Rarely are two financial aid packages alike. College and universities require that students complete an application for financial aid detailing their financial circumstances and the type of aid desired. If you receive an aid letter describing a financial aid package that does not meet your expectations or needs, you can either decline the aid and supplement your education costs in other ways or contact the Financial Aid department of your preferred school to see if they can address your needs.
The amount your family can contribute to the cost of your education is called your Estimated Family Contribution, or EFC. The EFC is calculated based on a student’s income and assets. The amounts vary according to whether a student is categorized as a dependent student, independent student or independent student with dependents. Your college uses your EFC as a guide in creating your financial aid package.
Assets and Income
If your adjusted gross income is below $50,000 per year, your financial assets are usually not included in your EFC calculation. “Dependent students and independent students with no dependents are expected to contribute 20 percent of their total assets, since it is assumed that these students have saved their money for the purpose of paying for their education,” explains Getting Ready for College. Taxed and non-taxed income is used to calculate an EFC. For example, money received from an investment portfolio and child support.
FAFSA and PROFILE
For federal and school-specific need based financial aid, you must compete the Free Application for Federal Student Aid (FAFSA). The PROFILE is an application for aid often used by private institutions to determine your level of financial need. Submitting both applications on time is the best way to ensure you receive the maximum amount of financial aid. After the deadline of either application, students are able to receive only aid leftover after all other students receive their aid packages.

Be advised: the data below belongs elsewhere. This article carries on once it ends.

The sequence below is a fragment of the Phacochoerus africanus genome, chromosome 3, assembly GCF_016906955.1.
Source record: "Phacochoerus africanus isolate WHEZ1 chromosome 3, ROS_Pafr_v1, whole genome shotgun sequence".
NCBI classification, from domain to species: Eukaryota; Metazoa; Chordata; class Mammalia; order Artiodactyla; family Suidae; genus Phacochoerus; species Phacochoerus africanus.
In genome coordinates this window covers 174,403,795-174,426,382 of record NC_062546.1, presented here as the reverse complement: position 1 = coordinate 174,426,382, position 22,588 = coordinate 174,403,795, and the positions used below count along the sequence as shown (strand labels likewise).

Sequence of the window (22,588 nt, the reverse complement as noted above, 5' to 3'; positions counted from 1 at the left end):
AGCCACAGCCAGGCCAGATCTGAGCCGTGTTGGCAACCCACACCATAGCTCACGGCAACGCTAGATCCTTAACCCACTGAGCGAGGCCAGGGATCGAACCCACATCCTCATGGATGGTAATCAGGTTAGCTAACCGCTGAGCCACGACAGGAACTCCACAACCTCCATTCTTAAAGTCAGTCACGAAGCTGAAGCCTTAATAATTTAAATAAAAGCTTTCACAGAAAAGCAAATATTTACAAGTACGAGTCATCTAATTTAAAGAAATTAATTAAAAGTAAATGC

Sometimes EFC calculations do not accurately reflect your financial circumstances. For example, your parents may earn a high income but not agree to cover the full cost of your education. In this case, your aid package may be limited to parental education loans or you may contact your Financial Aid office to discuss the details more clearly to see what other options the school may offer. You can also decline financial aid packages that do not benefit you and apply for alternative sources of aid. Private foundations often offer scholarships based on scholastic performance, community service and career interest. These scholarships come in all denominations offering you the opportunity to create your own source of financial aid.
Lanae Carr has been an entertainment and lifestyle writer since 2002. She began as a staff writer for the entertainment section of the "Emory Wheel" and she writes for various magazines and e-newsletters related to marketing and entertainment. Carr graduated from Emory University with a bachelor's degree in film studies and English.